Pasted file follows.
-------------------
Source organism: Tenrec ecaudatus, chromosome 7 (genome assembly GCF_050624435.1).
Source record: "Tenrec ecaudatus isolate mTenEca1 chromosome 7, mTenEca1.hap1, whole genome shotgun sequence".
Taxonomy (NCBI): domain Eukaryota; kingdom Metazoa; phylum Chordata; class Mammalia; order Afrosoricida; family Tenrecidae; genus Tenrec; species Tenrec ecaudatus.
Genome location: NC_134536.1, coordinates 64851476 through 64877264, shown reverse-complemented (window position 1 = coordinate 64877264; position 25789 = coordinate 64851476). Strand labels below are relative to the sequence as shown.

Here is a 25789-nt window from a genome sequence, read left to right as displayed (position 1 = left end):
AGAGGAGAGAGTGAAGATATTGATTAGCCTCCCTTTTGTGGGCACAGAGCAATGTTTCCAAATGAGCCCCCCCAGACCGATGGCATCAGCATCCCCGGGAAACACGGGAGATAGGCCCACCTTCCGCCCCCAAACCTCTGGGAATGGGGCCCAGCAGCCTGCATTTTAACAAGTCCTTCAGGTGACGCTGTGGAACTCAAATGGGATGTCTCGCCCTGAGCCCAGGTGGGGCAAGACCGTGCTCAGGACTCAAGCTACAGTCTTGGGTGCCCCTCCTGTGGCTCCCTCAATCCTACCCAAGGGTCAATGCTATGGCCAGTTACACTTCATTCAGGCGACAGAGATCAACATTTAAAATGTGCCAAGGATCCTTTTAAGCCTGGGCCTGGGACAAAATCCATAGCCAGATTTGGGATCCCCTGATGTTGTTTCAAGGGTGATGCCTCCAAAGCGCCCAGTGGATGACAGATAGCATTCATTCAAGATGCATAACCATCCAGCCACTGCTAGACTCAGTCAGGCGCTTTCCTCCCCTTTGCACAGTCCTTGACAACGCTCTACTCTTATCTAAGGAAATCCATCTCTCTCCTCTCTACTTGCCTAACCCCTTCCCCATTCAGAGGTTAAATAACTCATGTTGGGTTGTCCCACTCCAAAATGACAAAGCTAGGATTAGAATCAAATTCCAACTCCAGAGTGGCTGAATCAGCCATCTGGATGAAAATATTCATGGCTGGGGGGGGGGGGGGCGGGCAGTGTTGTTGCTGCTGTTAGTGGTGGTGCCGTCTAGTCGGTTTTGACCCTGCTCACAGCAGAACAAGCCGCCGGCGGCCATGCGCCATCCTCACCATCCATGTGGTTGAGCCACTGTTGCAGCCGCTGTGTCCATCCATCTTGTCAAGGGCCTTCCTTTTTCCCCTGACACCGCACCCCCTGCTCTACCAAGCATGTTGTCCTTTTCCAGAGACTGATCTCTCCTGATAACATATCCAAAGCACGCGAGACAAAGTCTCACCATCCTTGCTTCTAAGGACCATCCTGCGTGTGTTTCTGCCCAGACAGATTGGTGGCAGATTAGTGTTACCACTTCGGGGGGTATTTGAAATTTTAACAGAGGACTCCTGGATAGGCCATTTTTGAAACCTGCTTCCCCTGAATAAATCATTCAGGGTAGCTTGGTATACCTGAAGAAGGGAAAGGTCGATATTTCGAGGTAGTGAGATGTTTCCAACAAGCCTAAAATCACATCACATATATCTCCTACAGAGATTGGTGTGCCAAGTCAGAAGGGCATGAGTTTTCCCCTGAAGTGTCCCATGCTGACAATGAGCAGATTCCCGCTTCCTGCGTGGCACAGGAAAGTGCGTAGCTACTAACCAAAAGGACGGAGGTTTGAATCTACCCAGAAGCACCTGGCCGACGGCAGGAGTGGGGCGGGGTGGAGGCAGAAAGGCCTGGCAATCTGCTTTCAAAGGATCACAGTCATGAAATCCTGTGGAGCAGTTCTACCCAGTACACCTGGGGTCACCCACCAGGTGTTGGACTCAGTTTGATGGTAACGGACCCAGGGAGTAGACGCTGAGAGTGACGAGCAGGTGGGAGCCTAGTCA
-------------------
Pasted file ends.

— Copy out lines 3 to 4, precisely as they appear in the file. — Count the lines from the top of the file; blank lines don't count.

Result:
Taxonomy (NCBI): domain Eukaryota; kingdom Metazoa; phylum Chordata; class Mammalia; order Afrosoricida; family Tenrecidae; genus Tenrec; species Tenrec ecaudatus.
Genome location: NC_134536.1, coordinates 64851476 through 64877264, shown reverse-complemented (window position 1 = coordinate 64877264; position 25789 = coordinate 64851476). Strand labels below are relative to the sequence as shown.